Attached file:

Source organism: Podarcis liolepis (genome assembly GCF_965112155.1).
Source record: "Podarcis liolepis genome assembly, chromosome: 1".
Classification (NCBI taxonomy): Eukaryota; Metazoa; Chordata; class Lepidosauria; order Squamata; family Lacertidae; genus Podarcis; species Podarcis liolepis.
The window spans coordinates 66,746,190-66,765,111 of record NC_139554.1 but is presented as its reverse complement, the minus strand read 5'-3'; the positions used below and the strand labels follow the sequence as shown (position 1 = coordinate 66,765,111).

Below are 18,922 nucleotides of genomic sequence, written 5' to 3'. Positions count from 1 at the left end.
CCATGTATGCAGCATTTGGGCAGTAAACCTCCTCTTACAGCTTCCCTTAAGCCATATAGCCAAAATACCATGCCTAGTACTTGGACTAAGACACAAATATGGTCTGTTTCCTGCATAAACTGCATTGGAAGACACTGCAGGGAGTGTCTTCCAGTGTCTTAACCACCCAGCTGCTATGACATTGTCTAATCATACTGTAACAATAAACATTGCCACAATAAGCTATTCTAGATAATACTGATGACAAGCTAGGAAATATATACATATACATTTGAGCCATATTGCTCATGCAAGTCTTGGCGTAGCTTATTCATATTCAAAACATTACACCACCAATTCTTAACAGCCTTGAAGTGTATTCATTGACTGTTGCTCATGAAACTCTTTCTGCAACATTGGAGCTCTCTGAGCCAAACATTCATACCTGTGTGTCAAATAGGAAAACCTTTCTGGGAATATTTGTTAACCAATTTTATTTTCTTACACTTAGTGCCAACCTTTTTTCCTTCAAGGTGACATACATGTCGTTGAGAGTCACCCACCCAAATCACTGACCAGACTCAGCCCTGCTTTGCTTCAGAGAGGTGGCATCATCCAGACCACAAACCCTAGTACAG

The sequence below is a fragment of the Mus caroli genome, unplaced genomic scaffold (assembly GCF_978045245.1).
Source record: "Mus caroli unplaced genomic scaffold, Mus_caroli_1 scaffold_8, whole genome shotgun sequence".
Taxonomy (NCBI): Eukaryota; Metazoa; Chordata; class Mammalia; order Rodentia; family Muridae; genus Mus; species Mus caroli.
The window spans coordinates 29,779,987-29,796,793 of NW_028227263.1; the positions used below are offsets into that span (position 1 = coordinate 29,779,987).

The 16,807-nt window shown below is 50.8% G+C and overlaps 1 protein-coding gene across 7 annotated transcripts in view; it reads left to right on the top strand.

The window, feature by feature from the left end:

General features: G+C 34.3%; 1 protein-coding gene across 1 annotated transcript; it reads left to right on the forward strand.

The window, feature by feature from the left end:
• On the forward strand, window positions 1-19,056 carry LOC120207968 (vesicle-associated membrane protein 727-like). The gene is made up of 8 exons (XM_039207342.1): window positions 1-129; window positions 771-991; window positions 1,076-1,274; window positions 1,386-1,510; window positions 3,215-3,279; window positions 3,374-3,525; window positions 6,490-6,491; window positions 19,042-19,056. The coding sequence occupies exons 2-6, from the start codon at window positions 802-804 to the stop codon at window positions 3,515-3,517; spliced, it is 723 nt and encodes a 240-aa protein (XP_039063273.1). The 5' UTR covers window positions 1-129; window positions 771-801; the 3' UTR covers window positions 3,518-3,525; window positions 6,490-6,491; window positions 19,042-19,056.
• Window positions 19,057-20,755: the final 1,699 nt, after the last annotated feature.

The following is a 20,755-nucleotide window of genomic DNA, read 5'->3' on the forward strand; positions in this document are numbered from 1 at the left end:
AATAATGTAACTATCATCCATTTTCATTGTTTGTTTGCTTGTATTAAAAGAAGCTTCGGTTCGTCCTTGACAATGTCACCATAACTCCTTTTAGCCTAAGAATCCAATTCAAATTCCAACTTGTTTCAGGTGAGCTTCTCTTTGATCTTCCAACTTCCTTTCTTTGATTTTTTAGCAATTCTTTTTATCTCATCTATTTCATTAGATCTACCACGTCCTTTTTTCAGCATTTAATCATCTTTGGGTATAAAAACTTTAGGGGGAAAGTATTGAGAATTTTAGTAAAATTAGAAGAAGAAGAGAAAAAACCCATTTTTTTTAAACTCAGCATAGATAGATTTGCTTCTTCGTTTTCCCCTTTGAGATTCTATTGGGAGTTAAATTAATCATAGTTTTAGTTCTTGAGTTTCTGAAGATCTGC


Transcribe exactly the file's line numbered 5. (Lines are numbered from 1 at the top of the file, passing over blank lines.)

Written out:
Below are 18,922 nucleotides of genomic sequence, written 5' to 3'. Positions count from 1 at the left end.